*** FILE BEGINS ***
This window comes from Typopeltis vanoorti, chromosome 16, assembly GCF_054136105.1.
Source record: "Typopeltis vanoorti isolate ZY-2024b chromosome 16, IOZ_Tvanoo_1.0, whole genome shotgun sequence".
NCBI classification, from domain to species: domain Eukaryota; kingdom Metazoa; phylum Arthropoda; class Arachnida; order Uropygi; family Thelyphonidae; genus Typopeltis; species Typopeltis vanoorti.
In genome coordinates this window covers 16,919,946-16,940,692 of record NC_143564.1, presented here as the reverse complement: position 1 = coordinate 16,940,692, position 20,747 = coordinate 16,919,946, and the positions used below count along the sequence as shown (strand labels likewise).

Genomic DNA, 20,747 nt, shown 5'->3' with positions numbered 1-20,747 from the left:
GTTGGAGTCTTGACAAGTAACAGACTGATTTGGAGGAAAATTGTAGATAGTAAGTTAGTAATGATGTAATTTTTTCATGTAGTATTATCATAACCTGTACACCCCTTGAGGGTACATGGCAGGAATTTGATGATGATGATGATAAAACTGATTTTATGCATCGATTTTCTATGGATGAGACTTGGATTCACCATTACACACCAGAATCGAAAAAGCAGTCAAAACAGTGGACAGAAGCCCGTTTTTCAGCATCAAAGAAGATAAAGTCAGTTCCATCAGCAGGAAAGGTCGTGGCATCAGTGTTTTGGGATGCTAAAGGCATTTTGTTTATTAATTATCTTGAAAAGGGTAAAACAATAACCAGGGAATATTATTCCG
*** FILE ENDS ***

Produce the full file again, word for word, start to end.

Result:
This window comes from Typopeltis vanoorti, chromosome 16, assembly GCF_054136105.1.
Source record: "Typopeltis vanoorti isolate ZY-2024b chromosome 16, IOZ_Tvanoo_1.0, whole genome shotgun sequence".
NCBI classification, from domain to species: domain Eukaryota; kingdom Metazoa; phylum Arthropoda; class Arachnida; order Uropygi; family Thelyphonidae; genus Typopeltis; species Typopeltis vanoorti.
In genome coordinates this window covers 16,919,946-16,940,692 of record NC_143564.1, presented here as the reverse complement: position 1 = coordinate 16,940,692, position 20,747 = coordinate 16,919,946, and the positions used below count along the sequence as shown (strand labels likewise).

Genomic DNA, 20,747 nt, shown 5'->3' with positions numbered 1-20,747 from the left:
GTTGGAGTCTTGACAAGTAACAGACTGATTTGGAGGAAAATTGTAGATAGTAAGTTAGTAATGATGTAATTTTTTCATGTAGTATTATCATAACCTGTACACCCCTTGAGGGTACATGGCAGGAATTTGATGATGATGATGATAAAACTGATTTTATGCATCGATTTTCTATGGATGAGACTTGGATTCACCATTACACACCAGAATCGAAAAAGCAGTCAAAACAGTGGACAGAAGCCCGTTTTTCAGCATCAAAGAAGATAAAGTCAGTTCCATCAGCAGGAAAGGTCGTGGCATCAGTGTTTTGGGATGCTAAAGGCATTTTGTTTATTAATTATCTTGAAAAGGGTAAAACAATAACCAGGGAATATTATTCCG